Om adoptioner över de s k rasgränserna när adoptivföräldrarna är icke-vita och adoptivbarnen antingen är vita eller icke-vita men inte tillhör samma rasliga grupp som adoptivföräldrarna

Bland världens alla adoptivfamiljer (OBS: de allra flesta familjebildningar på jorden liksom i historien är naturligtvis biogenetiska och endast några enstaka procent av världens alla barn växer upp med vuxna som de inte är blodsrelaterade till) gäller alltid regeln eller kanske t o m ”lagen” att adoptivföräldrarna och adoptivbarnen antingen tillhör samma rasliga och etnokulturella grupp (såsom vid styvbarnsadoptioner eller surrogatbarnsadoptioner när vita vuxna adopterar vita barn inom Väst) eller att adoptivföräldrarna är vita och adoptivbarnen icke-vita (såsom vid utlandsadoptioner eller fosterbarnsadoptioner när icke-vita barn från den postkoloniala och utomvästerländska världen eller från minoritetsgrupperna i Väst adopteras av vita vuxna).
Långt under 0,1%, ja sannolikt under 0,01%, av världens alla adoptivfamiljer består av adoptivfamiljer där adoptivföräldrarna är icke-vita och adoptivbarnen vita (såsom när t ex svarta amerikanska övremedelklass- eller överklasspar adopterar ett vitt fosterbarn) och än färre består av adoptivfamiljer där adoptivföräldrarna är icke-vita och adoptivbarnen icke-vita men inte tillhör samma rasliga grupp som adoptivföräldrarna.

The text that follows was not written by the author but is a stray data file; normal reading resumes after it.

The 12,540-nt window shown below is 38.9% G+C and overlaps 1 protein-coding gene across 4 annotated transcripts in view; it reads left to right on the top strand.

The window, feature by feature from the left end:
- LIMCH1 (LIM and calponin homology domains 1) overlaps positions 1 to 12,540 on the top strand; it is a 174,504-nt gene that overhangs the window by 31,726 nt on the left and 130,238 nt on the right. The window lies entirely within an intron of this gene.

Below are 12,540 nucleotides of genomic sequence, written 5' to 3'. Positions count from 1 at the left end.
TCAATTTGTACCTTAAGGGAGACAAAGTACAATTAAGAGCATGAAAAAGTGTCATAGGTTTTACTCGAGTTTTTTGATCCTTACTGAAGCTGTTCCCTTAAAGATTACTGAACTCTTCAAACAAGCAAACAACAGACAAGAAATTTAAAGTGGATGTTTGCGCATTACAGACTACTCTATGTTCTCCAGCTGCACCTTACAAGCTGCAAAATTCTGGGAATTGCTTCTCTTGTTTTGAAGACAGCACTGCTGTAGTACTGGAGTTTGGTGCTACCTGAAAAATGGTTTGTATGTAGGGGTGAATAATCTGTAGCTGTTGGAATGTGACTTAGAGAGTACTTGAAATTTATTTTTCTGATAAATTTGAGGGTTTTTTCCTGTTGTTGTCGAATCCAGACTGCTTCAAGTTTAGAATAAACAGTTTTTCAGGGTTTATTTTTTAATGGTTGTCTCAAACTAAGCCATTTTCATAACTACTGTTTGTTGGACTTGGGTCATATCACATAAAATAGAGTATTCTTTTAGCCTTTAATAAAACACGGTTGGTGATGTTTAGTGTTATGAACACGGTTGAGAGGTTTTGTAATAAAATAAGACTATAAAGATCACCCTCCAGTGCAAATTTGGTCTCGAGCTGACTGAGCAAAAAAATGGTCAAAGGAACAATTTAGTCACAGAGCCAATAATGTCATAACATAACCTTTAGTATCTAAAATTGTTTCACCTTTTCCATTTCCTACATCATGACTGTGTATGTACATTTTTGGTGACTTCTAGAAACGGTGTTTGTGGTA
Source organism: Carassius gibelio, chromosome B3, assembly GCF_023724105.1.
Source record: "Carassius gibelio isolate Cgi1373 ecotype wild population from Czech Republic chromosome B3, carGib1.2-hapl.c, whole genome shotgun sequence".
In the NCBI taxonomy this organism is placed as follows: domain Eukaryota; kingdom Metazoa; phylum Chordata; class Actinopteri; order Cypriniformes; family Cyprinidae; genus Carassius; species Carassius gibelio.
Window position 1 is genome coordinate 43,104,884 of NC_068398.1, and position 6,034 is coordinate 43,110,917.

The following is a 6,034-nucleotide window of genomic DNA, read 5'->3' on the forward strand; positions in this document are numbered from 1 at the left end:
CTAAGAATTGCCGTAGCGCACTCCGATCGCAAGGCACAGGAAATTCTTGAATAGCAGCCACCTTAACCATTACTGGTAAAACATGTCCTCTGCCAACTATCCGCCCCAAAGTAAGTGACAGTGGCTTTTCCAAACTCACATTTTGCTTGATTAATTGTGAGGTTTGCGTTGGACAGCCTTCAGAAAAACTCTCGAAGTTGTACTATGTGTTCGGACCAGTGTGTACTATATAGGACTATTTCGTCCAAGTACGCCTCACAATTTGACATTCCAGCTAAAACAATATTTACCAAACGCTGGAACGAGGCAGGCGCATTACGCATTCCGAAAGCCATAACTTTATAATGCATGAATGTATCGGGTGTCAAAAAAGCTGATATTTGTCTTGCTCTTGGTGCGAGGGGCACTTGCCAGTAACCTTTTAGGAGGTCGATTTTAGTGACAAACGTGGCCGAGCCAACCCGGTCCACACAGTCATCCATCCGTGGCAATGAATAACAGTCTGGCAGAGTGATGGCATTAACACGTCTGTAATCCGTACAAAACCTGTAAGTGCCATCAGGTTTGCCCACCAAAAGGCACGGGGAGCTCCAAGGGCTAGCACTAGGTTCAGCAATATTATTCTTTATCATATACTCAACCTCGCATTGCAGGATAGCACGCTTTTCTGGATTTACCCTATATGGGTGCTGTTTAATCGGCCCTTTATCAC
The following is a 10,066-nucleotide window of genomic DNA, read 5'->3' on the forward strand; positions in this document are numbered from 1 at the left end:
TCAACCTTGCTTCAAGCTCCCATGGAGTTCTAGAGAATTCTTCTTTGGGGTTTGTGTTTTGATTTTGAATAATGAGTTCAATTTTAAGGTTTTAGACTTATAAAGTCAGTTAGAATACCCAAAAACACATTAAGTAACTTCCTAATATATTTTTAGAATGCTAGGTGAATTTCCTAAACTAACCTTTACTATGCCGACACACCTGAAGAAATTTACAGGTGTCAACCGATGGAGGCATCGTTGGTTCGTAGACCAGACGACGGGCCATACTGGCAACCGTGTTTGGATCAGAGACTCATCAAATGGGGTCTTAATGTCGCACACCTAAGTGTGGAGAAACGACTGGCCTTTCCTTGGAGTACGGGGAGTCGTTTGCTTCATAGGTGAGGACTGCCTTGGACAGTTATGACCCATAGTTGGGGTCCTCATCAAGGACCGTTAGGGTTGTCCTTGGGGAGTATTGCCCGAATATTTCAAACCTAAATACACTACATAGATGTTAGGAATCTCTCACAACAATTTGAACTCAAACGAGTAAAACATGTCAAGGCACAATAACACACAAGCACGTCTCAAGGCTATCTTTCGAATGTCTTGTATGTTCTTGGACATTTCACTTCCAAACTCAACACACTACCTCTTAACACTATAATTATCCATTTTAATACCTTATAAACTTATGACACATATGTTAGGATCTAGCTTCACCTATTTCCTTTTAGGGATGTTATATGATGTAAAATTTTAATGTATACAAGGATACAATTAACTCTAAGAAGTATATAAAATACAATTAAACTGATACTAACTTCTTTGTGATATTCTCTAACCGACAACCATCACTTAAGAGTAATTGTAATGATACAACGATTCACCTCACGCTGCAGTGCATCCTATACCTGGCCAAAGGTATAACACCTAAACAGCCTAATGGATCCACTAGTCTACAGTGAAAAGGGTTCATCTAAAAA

Det finns dock fr a ett antal svarta amerikanska par och även enstaka svarta amerikanska singlar som ända sedan 1950-talet, när internationell adoption såsom vi uppfattar praktiken idag uppstod i kölvattnet efter Koreakriget, har adopterat fr a asiatiska barn men också enstaka latinamerikanska och nordafrikanska (arabiska och berbiska) barn och även i Sverige har på sistone enstaka latinamerikanska par och par med bakgrund i den s k MENA-regionen adopterat asiatiska barn även om dessa adoptivfamiljer sannolikt kan räknas på båda händernas fingrar.
Idag intervjuar den sydkoreanska tidningen Korea Times Kang Hyun-kyung den utlandsadopterade amerikanskan Cindy Wilson, som är född i Sydkorea och som adopterades av ett svart amerikanskt par och växte upp i den amerikanska Södern.
Wilson betraktar sig själv som etnokulturellt svart samtidigt som hon rasligt är asiat och visserligen ställer alla adoptioner över de s k rasgränserna frågan om vad ras egentligen innebär idag på sin spets men antagligen gäller det särskilt det fåtal adoptioner över de s k rasgränserna när adoptivföräldrarna är icke-vita och adoptivbarnen antingen är vita eller icke-vita men inte tillhör samma rasliga grupp som adoptivföräldrarna.
”Cindy Wilson, author of ”Too Much Soul: The Journey of an Asian Southern Belle,” was born I Wol-yang in Seoul and adopted by African-American parents in 1975 when she was a few months old. Her name was changed to Cindy and she was brought to America by her adoptive parents the following year.
Unlike some other adoptees who have spent a great deal of time and energy to find their birth parents, Wilson has never tried to find her roots. She said she considers her adoptive parents, not birth parents, to be her true family.
Raised in Mississippi, Wilson identifies as being part of the African American community, even though she is Asian.”
”Q: In an interview, you mentioned that America became racially divided in 2016, and this prompted you to publish the book.